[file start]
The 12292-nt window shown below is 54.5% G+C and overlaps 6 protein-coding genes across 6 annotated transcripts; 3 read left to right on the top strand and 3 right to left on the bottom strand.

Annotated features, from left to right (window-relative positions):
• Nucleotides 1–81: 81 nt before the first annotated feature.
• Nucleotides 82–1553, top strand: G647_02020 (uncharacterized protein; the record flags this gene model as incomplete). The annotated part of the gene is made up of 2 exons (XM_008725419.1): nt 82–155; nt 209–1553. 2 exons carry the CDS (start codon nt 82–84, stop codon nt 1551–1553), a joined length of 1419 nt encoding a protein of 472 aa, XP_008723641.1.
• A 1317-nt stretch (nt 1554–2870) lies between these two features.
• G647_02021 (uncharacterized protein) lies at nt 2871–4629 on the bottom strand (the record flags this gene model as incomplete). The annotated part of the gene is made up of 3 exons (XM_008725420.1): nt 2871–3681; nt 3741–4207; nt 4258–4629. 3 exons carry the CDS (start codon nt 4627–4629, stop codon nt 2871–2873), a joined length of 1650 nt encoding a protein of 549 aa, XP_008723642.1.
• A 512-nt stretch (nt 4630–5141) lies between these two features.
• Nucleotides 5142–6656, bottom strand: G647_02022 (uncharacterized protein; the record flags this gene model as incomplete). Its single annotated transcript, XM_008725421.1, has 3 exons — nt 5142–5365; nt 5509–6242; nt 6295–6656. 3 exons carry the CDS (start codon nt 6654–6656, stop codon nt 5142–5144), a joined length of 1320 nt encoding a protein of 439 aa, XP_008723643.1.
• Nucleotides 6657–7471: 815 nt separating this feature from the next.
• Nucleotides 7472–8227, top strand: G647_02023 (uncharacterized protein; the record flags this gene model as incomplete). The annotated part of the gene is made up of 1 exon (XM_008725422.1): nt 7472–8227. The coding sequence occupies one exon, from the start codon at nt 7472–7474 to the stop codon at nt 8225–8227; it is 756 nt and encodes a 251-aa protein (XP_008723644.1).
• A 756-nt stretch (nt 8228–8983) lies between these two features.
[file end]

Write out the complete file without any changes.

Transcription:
The 12292-nt window shown below is 54.5% G+C and overlaps 6 protein-coding genes across 6 annotated transcripts; 3 read left to right on the top strand and 3 right to left on the bottom strand.

Annotated features, from left to right (window-relative positions):
• Nucleotides 1–81: 81 nt before the first annotated feature.
• Nucleotides 82–1553, top strand: G647_02020 (uncharacterized protein; the record flags this gene model as incomplete). The annotated part of the gene is made up of 2 exons (XM_008725419.1): nt 82–155; nt 209–1553. 2 exons carry the CDS (start codon nt 82–84, stop codon nt 1551–1553), a joined length of 1419 nt encoding a protein of 472 aa, XP_008723641.1.
• A 1317-nt stretch (nt 1554–2870) lies between these two features.
• G647_02021 (uncharacterized protein) lies at nt 2871–4629 on the bottom strand (the record flags this gene model as incomplete). The annotated part of the gene is made up of 3 exons (XM_008725420.1): nt 2871–3681; nt 3741–4207; nt 4258–4629. 3 exons carry the CDS (start codon nt 4627–4629, stop codon nt 2871–2873), a joined length of 1650 nt encoding a protein of 549 aa, XP_008723642.1.
• A 512-nt stretch (nt 4630–5141) lies between these two features.
• Nucleotides 5142–6656, bottom strand: G647_02022 (uncharacterized protein; the record flags this gene model as incomplete). Its single annotated transcript, XM_008725421.1, has 3 exons — nt 5142–5365; nt 5509–6242; nt 6295–6656. 3 exons carry the CDS (start codon nt 6654–6656, stop codon nt 5142–5144), a joined length of 1320 nt encoding a protein of 439 aa, XP_008723643.1.
• Nucleotides 6657–7471: 815 nt separating this feature from the next.
• Nucleotides 7472–8227, top strand: G647_02023 (uncharacterized protein; the record flags this gene model as incomplete). The annotated part of the gene is made up of 1 exon (XM_008725422.1): nt 7472–8227. The coding sequence occupies one exon, from the start codon at nt 7472–7474 to the stop codon at nt 8225–8227; it is 756 nt and encodes a 251-aa protein (XP_008723644.1).
• A 756-nt stretch (nt 8228–8983) lies between these two features.